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Using electronics to solve common biological problems

Posted By Graphene Council, The Graphene Council, Wednesday, December 4, 2019
Researchers from multiple disciplines are working together at KAUST to develop bioelectronics that can detect diseases, treat cancers and track marine animals; they may even discover the next generation of computing systems.

Cancer-killing magnets

Jurgen Kosel is an electrical engineer who loves to play with magnets. His research group has developed a technique to fabricate unique magnetic iron-oxide nanowires that can kill cancer cells1.

“Certain kinds of iron-based magnetic nanoparticles were approved many years ago by the U.S. Food and Drug Administration for use inside the human body. They are regularly used as contrast agents in magnetic resonance imaging and as nutritional supplements for people with iron deficiency,” says Kosel.

The magnetic nanoparticles currently in use are spherical in shape. Kosel and his team developed wire-shaped magnetic nanoparticles that can be rotated like a compass needle, creating a pore in cancer cell membranes that induces natural cell death. These cancer-killing nanowires can be made even more effective when coated with an anti-cancer drug or heated with a laser. They are "eaten" by cancer cells, and once released inside, they can wreak havoc.

Kosel has been working closely with cell biologist Jasmeen Merzaban, and more recently, with organic chemist Niveen Khashab to "functionalize" the surfaces of his magnetic nanowires to ensure the body’s immune system does not treat them as foreign. They are also working on preventing the wires from sticking together and on targeting cancer cells more specifically by coating them with antibodies that recognize specific antigens on their cell membranes.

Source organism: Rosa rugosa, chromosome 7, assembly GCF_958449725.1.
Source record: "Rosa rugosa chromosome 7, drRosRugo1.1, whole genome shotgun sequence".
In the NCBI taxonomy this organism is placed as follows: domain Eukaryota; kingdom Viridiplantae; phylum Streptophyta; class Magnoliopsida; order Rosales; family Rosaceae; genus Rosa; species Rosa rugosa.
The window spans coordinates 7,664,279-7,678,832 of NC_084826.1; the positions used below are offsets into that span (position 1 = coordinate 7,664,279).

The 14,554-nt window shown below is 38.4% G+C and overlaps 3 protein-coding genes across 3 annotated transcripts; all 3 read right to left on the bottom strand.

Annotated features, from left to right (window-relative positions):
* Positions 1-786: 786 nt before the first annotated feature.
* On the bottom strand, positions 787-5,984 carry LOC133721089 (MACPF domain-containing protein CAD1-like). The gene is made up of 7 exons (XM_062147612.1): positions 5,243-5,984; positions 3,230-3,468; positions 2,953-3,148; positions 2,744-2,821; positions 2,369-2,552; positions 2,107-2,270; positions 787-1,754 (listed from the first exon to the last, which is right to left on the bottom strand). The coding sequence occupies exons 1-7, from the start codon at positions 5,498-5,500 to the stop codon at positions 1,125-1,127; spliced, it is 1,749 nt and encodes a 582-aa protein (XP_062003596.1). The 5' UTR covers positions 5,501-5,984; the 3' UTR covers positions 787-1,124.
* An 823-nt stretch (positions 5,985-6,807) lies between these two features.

Kosel has also worked with electrical engineer Muhammad Hussain to use magnets for improving the safety of cardiac catheters. They have developed a flexible magnetic sensor that is sensitive enough to detect the Earth’s magnetic field. When these sensors are placed on the tip of a cardiac catheter, for example, clinicians can detect its orientation inside blood vessels. This enables them to direct it where it is needed in order to insert a stent, for example, to relieve blockage in a heart artery. This reduces the need for prolonged doses of X-rays and contrast dyes during procedures like coronary angioplasty.

Disease detection

“Over the past 50 years, the 500-billion-dollar semiconductor industry has mainly focused on two applications: computing and communications,” says KAUST electrical engineer, Khaled Salama. “But this technology holds a lot of promise for other areas, including medical research, as people are living longer and needing more care. We need a paradigm shift to leverage some of the technologies we’ve developed for use in this area.”